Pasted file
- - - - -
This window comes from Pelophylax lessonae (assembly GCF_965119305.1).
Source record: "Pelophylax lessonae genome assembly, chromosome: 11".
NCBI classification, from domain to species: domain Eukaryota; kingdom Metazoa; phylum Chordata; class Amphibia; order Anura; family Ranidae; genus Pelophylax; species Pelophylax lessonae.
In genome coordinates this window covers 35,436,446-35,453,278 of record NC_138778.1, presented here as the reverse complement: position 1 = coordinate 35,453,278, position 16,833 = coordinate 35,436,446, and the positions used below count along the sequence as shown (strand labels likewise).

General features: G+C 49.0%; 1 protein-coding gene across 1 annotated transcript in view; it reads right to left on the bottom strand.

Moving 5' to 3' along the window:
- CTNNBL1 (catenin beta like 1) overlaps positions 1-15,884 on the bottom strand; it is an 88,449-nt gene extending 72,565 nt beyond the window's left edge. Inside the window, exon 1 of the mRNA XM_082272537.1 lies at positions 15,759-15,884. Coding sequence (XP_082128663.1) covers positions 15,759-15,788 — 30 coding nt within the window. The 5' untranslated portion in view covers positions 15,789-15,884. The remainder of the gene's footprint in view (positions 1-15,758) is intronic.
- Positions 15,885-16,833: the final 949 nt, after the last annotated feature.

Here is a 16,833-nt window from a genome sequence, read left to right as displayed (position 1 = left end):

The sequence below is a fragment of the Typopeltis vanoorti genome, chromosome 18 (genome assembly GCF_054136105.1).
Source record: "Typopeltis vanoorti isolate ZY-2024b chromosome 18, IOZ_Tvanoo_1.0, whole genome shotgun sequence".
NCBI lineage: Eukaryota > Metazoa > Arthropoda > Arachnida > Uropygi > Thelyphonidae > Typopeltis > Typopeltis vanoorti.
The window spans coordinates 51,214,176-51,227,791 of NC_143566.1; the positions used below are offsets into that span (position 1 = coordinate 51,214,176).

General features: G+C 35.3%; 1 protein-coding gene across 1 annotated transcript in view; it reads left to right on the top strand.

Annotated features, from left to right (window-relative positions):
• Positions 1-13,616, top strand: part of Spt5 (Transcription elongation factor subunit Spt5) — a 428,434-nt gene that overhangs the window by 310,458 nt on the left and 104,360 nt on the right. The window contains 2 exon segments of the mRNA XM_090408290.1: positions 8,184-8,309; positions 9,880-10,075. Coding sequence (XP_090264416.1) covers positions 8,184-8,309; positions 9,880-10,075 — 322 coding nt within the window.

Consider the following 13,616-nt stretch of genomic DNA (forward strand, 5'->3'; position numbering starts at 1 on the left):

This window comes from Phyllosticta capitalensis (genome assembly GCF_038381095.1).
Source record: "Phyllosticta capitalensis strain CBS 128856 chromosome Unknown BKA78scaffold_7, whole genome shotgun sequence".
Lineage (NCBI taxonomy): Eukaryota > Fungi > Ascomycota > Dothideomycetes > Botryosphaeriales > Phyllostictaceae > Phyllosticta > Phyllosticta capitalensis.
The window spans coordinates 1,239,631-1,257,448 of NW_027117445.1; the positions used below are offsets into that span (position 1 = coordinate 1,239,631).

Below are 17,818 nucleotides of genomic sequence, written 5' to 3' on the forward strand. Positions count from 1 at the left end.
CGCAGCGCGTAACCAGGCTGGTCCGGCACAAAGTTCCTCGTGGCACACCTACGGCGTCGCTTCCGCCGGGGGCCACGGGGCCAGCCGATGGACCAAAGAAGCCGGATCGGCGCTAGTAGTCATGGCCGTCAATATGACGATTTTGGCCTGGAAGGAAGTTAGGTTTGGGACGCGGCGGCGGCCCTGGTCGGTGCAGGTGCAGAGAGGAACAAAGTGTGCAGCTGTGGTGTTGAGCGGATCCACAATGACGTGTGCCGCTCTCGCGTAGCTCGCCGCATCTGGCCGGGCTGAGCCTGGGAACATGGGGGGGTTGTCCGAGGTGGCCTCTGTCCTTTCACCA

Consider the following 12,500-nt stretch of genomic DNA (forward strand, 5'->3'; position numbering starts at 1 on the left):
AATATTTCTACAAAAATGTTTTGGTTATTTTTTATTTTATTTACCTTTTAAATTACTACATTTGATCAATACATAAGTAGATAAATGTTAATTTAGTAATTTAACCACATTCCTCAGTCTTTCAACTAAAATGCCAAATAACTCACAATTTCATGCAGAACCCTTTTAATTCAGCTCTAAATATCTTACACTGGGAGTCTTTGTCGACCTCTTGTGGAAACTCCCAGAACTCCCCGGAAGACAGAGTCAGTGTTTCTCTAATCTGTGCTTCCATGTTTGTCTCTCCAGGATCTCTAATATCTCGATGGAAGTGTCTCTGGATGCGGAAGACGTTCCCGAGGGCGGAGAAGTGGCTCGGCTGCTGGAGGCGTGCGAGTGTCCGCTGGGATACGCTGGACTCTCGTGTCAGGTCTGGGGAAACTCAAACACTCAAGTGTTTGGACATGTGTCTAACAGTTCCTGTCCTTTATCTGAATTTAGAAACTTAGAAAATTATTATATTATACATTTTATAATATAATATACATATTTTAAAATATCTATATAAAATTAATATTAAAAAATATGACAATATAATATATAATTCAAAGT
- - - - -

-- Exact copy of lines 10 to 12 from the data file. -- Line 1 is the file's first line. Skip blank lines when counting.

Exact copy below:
The sequence below is a fragment of the Typopeltis vanoorti genome, chromosome 18 (genome assembly GCF_054136105.1).
Source record: "Typopeltis vanoorti isolate ZY-2024b chromosome 18, IOZ_Tvanoo_1.0, whole genome shotgun sequence".
NCBI lineage: Eukaryota > Metazoa > Arthropoda > Arachnida > Uropygi > Thelyphonidae > Typopeltis > Typopeltis vanoorti.